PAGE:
Seniors stay busy in the bowling lanes

In between telling war stories from World War II , Abe Steinberg takes a moment to pick up a spare at Strike Zone bowling alley — first knocking down nine pins, followed by hammering that last, lonely pin. Then, without skipping a beat, he picks up at the precise moment he left off in the story.

Steinberg, 93, is joined by hundreds of other seniors who share stories of the past and bowl as part of senior-specific bowling leagues offered at Station Casinos.

“Every sport is a young man’s sport,” said Steinberg, who bowls at Sunset Station, 1301 W. Sunset Road. “But we try to do what we can. It’s important to stay active.”

While growing up, Steinberg doesn’t remember many bowling alleys or people partaking in the activity.

“There might have been a few,” Steinberg said. “But people worked. They didn’t have time to bowl.”

Steinberg signed up for the military during World War II and served in Italy and France.

“The worst part about war, other than you might die, is the elements,” Steinberg said. “You are freezing to death in the fox holes.”

After his service, Steinberg became a mail carrier for the U.S. Postal Service .

Because of his military pension, Steinberg decided to retire at 55.

“Somebody asked me why I was retiring and told me I would be bored to death,” Steinberg said. “I told them, ‘I will find something to do.’ “

That something included bowling.

When Steinberg first retired, he moved to Florida.

“I didn’t like it,” Steinberg said. “Too many old people.”

Steinberg moved to Henderson 33 years ago and started bowling.

“More centers began popping up,” Steinberg said. “It started becoming more popular. What else was I going to do? This way I don’t lose money like in gambling.”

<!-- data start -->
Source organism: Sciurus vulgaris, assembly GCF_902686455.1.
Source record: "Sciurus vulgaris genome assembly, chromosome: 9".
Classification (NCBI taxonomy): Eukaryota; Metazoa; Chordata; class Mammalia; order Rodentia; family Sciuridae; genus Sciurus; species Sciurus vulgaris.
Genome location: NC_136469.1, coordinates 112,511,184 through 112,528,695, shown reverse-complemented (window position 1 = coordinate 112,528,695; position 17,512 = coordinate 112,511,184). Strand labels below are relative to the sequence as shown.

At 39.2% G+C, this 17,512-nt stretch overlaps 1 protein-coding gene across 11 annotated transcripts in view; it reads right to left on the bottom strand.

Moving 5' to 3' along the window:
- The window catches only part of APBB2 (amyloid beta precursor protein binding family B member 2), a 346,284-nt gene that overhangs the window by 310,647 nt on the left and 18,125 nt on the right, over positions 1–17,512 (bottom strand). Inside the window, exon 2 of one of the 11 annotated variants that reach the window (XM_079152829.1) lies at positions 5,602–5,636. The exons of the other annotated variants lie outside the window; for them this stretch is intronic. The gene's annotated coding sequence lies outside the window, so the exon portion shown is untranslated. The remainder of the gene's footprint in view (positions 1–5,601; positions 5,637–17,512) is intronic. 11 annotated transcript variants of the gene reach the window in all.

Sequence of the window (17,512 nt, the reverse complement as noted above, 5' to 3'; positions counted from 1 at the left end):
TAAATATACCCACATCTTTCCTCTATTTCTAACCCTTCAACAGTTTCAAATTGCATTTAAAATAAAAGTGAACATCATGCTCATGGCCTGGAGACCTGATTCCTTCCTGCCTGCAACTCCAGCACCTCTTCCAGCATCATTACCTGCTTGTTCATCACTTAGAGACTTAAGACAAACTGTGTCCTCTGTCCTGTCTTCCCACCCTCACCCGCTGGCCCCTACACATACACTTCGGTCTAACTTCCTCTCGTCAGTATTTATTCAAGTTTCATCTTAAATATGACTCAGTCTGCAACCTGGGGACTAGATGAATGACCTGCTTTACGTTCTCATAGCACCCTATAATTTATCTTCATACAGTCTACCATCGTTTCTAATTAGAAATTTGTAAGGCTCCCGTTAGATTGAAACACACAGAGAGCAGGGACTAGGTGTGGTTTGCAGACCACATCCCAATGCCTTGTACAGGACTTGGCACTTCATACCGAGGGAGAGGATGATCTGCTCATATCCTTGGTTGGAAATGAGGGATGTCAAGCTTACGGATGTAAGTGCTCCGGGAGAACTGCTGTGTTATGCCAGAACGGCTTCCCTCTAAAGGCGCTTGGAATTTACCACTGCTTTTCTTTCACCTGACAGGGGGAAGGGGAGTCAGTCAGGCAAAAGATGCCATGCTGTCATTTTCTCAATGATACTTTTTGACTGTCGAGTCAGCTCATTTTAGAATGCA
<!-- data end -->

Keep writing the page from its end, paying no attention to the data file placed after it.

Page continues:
Steinberg has bowled all around Las Vegas, going anywhere from Sam’s Town to the Gold Coast. Now, he is at Sunset Station at least three times a week for senior bowling leagues.

Jim Welch, the director of bowling operations at Strike Zone, said the center has offered senior leagues since it opened in 2006.

The leagues are open to people 50 or older.

“It is growing with more people turning 50,” Welch said. “They are some of the best customers. They are very loyal.”

More than 30 teams are signed up in a league that runs Monday through Thursday.

For those who don’t want to join a league, they can come at 1 p.m. Friday for a senior bowling event called Coffee Club .

“They might not be in a league,” Welch said, “but I know a majority of the people who come in. They are here every Friday.”

It costs seniors $5, which includes free coffee.

Welch said that in a retirement destination such as Las Vegas, it only makes sense to offer senior-specific leagues.

“Seniors see a bowling center and automatically know there will be a senior league,” Welch said.

Welch said seniors like the center because it’s accommodating toward their lifestyle by offering morning and daytime deals.

Welch also thinks it’s important for seniors to do some sort of activity to stay healthy.

Strike Zone offers senior leagues at 10 a.m. Monday, 1 p.m. Tuesday and Wednesday and 11 a.m. Thursday.

Along with Strike Zone at Sunset Station, there are senior leagues at Texas Star Lanes at Texas Station, 2101 Texas Star Lane; Santa Fe Lanes at Santa Fe Station, 4949 N. Rancho Drive.; Red Rock Lanes at Red Rock Resort, 11011 W. Charleston Blvd.; and Wildfire Casino and Lanes, 4451 E. Sunset Road.

As far as Welch knows, Steinberg is the oldest bowler.

For more information about senior leagues at Sunset Station, call 547-7467.

Contact Henderson/Anthem View reporter Michael Lyle at or 387-5201.

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